Bac results released in Tunisia
By Mona Yahia for Magharebia in Tunis – 22/06/09
The results of the main round of baccalaureate exams in Tunisia were announced publicly on Sunday (June 21st). Students scored a 42.39% success rate this year, with 57,204 students passing; slightly less than the 49.62% of last year.
Students who registered for the SMS service provided by the ministry of education were able to get their results individually as early as Friday, per President Zine El Abidine Ben Ali's request to use modern means of communication in the announcement of results.
More than 139,000 students sat the first round of the bac from June 3rd-10th. Of that total, 75,544 students were pushed back to the second and final round and 19,959 students failed altogether.
Female students performed better than males, with a 58.32% success rate, compared to 41.68%.
In a news conference on Friday, Minister of Education and Training Hatem Ben Salem said his ministry had detected 220 cases of cheating. To avoid a repeat of this number, he said, the ministry will organise campaigns next year to raise students' awareness of the risks of cheating and its potential effects on their educational and professional future.
Ben Salem also presented a new version of the baccalaureate certificate, which was printed on special paper to prevent forgery.
According to the education minister, students planning to continue their education abroad can have their bac certificates translated into English or French right away; unlike in previous years when students had to go through several channels to get it done, including the ministries of Justice and Foreign Affairs as well as the embassies.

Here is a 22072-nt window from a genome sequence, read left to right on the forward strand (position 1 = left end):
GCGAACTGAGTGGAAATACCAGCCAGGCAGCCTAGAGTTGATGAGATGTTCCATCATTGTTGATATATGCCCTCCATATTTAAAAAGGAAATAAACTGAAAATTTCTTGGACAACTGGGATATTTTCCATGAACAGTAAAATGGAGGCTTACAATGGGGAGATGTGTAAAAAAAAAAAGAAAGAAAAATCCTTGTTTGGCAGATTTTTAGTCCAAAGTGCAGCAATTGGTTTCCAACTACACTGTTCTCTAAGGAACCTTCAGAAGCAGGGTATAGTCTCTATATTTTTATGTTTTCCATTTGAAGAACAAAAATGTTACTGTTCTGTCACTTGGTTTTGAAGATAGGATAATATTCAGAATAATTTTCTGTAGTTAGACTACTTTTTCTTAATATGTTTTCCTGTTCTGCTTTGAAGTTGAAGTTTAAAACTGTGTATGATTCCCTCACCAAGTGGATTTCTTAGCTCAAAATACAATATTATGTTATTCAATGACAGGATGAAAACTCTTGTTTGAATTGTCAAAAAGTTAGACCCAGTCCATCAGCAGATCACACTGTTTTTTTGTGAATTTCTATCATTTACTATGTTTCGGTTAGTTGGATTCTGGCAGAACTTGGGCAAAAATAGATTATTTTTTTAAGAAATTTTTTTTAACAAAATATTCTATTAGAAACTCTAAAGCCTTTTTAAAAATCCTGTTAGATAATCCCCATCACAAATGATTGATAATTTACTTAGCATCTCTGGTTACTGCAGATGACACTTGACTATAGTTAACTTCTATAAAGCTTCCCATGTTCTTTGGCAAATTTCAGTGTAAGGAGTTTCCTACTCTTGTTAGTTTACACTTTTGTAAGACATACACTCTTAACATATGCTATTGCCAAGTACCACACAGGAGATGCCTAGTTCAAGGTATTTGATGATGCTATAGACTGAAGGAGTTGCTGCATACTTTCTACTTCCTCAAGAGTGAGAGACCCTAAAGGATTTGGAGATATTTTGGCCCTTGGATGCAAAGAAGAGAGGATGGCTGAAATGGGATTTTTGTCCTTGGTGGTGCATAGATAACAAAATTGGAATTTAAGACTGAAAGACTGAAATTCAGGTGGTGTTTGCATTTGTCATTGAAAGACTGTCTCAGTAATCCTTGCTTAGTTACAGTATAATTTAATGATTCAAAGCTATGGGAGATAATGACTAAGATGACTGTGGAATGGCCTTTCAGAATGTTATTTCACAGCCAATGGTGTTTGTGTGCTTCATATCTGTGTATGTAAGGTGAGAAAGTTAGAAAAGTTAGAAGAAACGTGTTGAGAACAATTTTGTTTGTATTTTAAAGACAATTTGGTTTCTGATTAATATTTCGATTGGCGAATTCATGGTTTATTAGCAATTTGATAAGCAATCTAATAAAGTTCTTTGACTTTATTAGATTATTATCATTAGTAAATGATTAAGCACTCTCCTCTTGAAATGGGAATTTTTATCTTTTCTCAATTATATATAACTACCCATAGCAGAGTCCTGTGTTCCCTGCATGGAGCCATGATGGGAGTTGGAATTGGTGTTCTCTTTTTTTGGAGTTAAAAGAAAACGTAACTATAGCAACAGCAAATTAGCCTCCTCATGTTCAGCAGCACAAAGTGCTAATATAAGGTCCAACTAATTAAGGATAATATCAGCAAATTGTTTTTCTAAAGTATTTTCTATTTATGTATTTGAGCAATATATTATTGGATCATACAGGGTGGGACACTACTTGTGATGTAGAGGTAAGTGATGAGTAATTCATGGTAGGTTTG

For the test-takers required to repeat the exams, re-testing is scheduled for June 23rd-26th.
For successful students and their families, it is time to celebrate.
"This is the result of hard work," said Montasser, a student in economics and management. "I got a rate of 13.69; second place at my school. Therefore, I'm thinking about completing my studies in the higher institute of commerce."
Amal, the mother of another student, was happy beyond words when her son succeeded. "This is the night I have been waiting for all my life," she said. "Now, we shall focus on the guidance, which is the future of my son."
It is also time to think about the future and choose wisely where to go from here, said Sayeda, a literary section student. "The most important thing now is to choose the best and most suitable direction based on my rate," she said, "because the employment market is difficult and there is no point in choosing divisions that won't lead to job possibilities, especially in the literary section."
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